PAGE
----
Exclusive satellite imagery shows near real-time methane emissions

Exclusive satellite imagery shows near real-time methane emissions

During COP27, we’re posting high-resolution images of methane clouds to highlight just how common – and damaging – emissions of powerful greenhouse gases are.

Through COP27, Bloomberg Green will exclusively publish new satellite images of methane releases worldwide, in collaboration with emissions monitoring company GHGSat Inc. Scientists say reducing emissions of methane, which has 84 times the warming power of carbon dioxide during the first two decades in the atmosphere, is one of the fastest and cheapest ways to cool the planet.

Near Kirtland, New Mexico, USA, November 6, 1:48 p.m. local time

A GHGSat satellite monitored methane emissions near a coal mine Sunday afternoon in New Mexico that the emissions monitoring company said were coming from a mine shaft. The company estimated that the launch was ejecting at a rate of 440.4 kg per hour.

Operational coal mines often emit methane to reduce blast risks. Closed or abandoned coal mines can leach methane for years if not closed properly.

Coal mines that emit methane account for about 30% of the total strong greenhouse gas emissions coming from the energy sector. Scientists view stopping intentional venting of methane and accidental leaks from coal mines and oil and gas infrastructure as some of the least outstanding fruits in the fight against Climate change.

GHGSat said it first detected emissions from the site with a demonstration satellite in 2016. A New Mexico Department of Environment official said Westmoreland Mining LLC is the operator of the facility near the plume. A Westmoreland official did not immediately respond to a request for comment after normal business hours.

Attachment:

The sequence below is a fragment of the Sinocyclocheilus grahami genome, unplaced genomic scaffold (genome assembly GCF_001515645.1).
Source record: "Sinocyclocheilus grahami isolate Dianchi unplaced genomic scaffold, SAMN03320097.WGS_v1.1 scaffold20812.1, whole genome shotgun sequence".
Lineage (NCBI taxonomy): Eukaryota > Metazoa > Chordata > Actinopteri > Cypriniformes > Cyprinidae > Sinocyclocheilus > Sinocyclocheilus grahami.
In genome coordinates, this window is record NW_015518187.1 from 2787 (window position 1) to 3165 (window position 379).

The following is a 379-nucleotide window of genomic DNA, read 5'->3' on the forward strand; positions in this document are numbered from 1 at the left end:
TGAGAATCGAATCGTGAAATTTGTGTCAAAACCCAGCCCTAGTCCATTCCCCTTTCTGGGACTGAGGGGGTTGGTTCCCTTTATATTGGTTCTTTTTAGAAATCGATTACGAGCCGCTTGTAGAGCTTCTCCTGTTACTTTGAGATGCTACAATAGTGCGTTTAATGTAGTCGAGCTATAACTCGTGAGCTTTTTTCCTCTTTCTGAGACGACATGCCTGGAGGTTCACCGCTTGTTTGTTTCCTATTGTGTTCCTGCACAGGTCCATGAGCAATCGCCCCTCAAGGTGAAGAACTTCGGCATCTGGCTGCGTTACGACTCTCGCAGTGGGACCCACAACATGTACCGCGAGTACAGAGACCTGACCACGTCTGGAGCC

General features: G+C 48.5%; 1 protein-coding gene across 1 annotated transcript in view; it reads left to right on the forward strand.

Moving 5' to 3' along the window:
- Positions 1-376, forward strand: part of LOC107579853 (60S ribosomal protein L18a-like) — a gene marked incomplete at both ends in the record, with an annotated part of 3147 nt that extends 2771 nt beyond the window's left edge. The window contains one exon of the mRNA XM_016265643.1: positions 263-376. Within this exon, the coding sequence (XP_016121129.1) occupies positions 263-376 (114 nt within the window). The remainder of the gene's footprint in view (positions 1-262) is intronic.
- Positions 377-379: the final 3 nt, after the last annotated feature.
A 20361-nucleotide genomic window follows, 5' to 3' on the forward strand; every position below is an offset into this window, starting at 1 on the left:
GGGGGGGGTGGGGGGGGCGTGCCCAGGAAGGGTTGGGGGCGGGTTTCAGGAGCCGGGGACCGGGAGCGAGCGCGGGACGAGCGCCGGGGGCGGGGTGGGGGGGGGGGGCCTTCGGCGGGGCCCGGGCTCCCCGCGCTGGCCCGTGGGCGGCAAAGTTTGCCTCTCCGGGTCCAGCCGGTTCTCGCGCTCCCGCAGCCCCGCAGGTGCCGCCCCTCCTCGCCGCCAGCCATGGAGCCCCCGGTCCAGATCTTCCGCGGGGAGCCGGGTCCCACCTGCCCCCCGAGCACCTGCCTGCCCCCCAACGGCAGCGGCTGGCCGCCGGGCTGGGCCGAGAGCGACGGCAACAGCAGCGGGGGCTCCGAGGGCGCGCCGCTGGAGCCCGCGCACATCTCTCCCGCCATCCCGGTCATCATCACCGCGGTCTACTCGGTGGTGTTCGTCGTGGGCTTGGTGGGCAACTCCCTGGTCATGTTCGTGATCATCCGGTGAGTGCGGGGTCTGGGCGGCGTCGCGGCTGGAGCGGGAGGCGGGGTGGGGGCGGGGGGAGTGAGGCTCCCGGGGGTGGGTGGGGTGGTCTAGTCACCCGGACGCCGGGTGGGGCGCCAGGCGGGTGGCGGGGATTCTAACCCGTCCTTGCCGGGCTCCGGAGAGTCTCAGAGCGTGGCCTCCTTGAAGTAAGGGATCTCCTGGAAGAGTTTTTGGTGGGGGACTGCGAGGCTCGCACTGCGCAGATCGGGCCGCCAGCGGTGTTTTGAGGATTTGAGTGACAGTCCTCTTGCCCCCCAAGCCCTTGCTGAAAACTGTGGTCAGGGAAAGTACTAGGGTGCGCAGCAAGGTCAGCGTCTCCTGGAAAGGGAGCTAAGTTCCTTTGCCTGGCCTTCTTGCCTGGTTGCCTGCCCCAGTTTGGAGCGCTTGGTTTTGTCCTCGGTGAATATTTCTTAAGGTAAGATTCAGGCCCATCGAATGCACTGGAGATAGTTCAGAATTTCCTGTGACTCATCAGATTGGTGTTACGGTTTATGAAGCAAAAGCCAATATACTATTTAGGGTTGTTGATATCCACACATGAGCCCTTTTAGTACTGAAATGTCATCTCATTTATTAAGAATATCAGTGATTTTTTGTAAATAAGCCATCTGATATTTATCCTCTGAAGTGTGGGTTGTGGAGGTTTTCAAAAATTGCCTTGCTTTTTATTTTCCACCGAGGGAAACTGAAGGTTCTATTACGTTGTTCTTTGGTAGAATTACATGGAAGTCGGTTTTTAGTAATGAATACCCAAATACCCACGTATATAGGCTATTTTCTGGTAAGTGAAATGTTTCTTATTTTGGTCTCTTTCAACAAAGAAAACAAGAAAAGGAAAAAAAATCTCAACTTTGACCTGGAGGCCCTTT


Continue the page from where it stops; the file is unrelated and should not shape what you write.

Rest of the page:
Near Lucknow, India, November 5, 1:28 p.m. local time

The satellite image was taken on Saturday and shows a column of methane attributed to a greenhouse gas at a landfill in India. The estimated emission rate was 1,328 kilograms per hour of methane. Landfills tend to be persistent emitters, according to the Montreal-based company.

The discovery highlights how piles of garbage – which generate powerful greenhouse gases when organic matter such as food scraps decompose in the absence of oxygen – release some of the world’s strongest and most persistent methane emissions. Landfills and wastewater are responsible for about 20% of methane emissions from human activity.

Failure to reduce releases from the waste sector could derail global climate goals. Diverting food scraps and other organic matter before they enter landfill is critical to reducing future emissions. The impact of old landfills can be mitigated by aerating garbage heaps and gas capture systems.

near Daqing, ChinaNovember 4 at 1:15 p.m. local time

A satellite on Friday identified six methane emissions in northeastern China near the Daqing oil field, according to GHGSat. Estimated emissions rates ranged from 446 to 884 kilograms per hour and a cumulative rate of 4,477 kilograms per hour. If emissions lasted an hour at this rate, they would have the same short-term climate impact as annual emissions of about 81 we cars.

Methane is the primary component of natural gas and is responsible for about 30% of global warming. Leaks can occur during extraction and transportation fossil fuel, but methane is also routinely generated as a by-product of oil and coal production, and if operators do not have the infrastructure to take the gas to market, they may release it into the atmosphere. The International Energy Agency has called on oil and gas operators to halt all non-emergency methane venting.

The discoveries highlight the rapidly increasing ability of satellites to identify and track methane almost anywhere in the world, driving a new era of climate transparency in which greenhouse gases will be measured and attributed in near real time to individual and corporate assets.

More companies and organizations are launching multispectral satellites that can detect the unique signature of methane. GHGSat has six satellites in orbit now dedicated to monitoring synthetic methane and aims to launch five more by the end of next year. The nonprofit US Environmental Defense Fund plans to launch MethaneSAT in 2023 and a consortium including California’s Carbon Mapper, NASA’s Jet Propulsion Laboratory and Planet Labs expects to launch two satellites next year.

In 2021, atmospheric methane concentrations recorded the largest year-over-year jump since measurements began four decades ago, according to the World Meteorological Organization.

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